If you’re experiencing temporary difficulties in meeting your mortgage repayments, you may be eligible for a hardship variation from your lender.
Some common reasons behind short-term mortgage repayment problems include job loss, injury and illness.
As soon as you’re aware you may experience some difficulty in making your mortgage repayments, you should contact your mortgage adviser and arrange to send a letter requesting a hardship variation to your lender. This should include:
- Your current loan details
- Reason for hardship variation request, e.g. temporary loss of job
- Current income position
- Proof of ability to meet repayments after the variation has run its term
Your mortgage adviser can help ensure all the relevant information has been included. In most cases, your lender will want to work with you to work out a repayment plan, as it is more cost effective for them for you to keep your home too. However, if for some reason you do not get a positive reaction from your lender, you can apply for assistance via the Disputes Tribunal or Court. Your mortgage adviser will assist you with this process if it is required.
How do hardship variations work?
If your home loan is up to $500,000, you are legally entitled to be considered for a hardship variation. For loans of more than $500,000, it is up to the lender to determine if they will consider your request. Regardless of your home loan value, it is important to contact your lender to discuss the options available to you.
There are a number of different formats a hardship variation may take, depending on your personal financial circumstances. The federal government has recently negotiated with the major banks to make these provisions more standard, however there are still variations between lenders on what is available.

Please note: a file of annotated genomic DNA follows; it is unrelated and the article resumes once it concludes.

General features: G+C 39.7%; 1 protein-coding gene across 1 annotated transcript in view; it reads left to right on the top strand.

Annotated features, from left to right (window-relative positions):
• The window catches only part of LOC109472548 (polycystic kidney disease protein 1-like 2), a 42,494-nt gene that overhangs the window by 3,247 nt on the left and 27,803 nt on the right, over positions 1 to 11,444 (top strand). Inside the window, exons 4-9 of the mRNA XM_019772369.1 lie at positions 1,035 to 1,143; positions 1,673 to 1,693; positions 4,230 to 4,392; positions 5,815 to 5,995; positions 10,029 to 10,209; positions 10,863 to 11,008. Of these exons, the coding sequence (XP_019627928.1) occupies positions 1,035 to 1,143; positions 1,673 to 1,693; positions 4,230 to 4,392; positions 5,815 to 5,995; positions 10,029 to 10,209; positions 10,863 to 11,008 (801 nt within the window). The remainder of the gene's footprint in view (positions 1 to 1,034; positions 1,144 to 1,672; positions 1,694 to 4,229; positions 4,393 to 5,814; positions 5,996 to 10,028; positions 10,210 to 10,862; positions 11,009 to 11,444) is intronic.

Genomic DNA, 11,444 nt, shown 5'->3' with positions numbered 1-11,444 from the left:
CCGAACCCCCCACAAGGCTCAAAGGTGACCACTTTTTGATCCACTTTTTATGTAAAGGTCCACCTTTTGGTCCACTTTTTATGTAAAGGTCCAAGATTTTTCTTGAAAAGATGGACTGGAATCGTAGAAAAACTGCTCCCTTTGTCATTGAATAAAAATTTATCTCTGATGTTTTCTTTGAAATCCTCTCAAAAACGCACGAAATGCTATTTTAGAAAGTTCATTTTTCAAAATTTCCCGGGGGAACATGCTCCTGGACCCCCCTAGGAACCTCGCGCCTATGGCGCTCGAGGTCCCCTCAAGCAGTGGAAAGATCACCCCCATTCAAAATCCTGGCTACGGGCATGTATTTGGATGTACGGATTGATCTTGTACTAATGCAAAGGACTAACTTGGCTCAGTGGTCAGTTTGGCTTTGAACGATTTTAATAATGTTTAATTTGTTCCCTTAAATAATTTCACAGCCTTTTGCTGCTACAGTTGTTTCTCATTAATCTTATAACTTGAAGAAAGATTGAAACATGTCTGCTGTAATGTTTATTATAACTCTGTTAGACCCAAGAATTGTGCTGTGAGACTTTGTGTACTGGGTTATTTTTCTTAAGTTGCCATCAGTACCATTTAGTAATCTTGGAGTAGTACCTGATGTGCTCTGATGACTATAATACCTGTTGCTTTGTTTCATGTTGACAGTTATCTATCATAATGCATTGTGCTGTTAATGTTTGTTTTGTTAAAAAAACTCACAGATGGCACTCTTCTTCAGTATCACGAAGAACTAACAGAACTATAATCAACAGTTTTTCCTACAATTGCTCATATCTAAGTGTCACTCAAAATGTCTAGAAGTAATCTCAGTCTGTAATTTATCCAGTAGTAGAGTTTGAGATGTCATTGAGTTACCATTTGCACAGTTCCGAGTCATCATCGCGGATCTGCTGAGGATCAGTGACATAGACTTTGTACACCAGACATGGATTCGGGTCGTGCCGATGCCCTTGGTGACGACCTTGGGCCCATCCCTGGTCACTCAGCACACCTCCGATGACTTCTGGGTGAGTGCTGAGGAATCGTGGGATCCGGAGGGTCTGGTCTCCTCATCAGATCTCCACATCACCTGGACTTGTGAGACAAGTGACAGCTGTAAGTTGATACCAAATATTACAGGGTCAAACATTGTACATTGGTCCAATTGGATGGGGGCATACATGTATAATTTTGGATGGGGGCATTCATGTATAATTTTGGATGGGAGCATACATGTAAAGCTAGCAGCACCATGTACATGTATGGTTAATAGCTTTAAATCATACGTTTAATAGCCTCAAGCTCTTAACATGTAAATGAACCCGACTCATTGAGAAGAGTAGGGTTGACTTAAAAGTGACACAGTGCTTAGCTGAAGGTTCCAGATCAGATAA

Hardship variations available may include the following:
Temporary reduction of mortgage repayment amount
If you’re able to continue to make repayments, but cannot afford the full required repayment amount, you can apply for a temporary reduction in repayment amount. When you are submitting your request for a hardship variation, you should ensure you state the amount you believe you can continue to repay.
If you’re already experiencing difficulties when you submit your request, it will help if you continue to make repayments at the proposed new level to show you are capable of meeting this repayment amount.
It’s important to note that your overall loan term will be extended to accommodate the temporary reduction in repayment amount.
Temporary suspension of mortgage repayments
A second option is to suspend your mortgage repayments – or take a mortgage repayment holiday – for a set period of time. Most lenders have an allowance for a three month break from your repayments, depending on your situation. After the hardship variation period ends, your repayments will revert to normal. All repayments and interest charges will be capitalised to your loan balance during the repayment holiday. This option will also extend your overall loan term.
Reduction and suspension of mortgage repayments
In some cases, you may be able to secure a hardship variation that combines both a reduction in your repayments and a temporary suspension of your repayments.
Convert your repayments to interest only
In some cases, you may be able to switch your home loan to an interest only repayment option, which will reduce your required regular repayments.